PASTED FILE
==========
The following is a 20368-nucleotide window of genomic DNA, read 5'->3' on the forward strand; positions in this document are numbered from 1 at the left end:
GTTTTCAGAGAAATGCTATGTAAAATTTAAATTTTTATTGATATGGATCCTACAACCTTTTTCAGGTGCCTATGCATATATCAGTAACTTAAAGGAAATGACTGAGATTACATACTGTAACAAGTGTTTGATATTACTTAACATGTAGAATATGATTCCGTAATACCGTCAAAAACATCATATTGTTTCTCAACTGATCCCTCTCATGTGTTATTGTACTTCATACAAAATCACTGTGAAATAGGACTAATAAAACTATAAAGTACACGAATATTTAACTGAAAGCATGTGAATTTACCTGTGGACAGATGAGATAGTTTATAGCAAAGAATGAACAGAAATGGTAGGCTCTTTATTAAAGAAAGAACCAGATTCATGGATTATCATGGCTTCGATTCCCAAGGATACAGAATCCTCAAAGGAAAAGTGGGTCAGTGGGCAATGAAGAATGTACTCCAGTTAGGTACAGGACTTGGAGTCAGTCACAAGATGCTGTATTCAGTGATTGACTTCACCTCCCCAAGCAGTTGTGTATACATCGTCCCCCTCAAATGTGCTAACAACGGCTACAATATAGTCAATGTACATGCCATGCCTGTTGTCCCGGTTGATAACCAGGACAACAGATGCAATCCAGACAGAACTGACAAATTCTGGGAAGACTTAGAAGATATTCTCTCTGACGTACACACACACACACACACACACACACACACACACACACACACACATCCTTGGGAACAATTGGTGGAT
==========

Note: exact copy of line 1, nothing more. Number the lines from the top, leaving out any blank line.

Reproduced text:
The following is a 20368-nucleotide window of genomic DNA, read 5'->3' on the forward strand; positions in this document are numbered from 1 at the left end: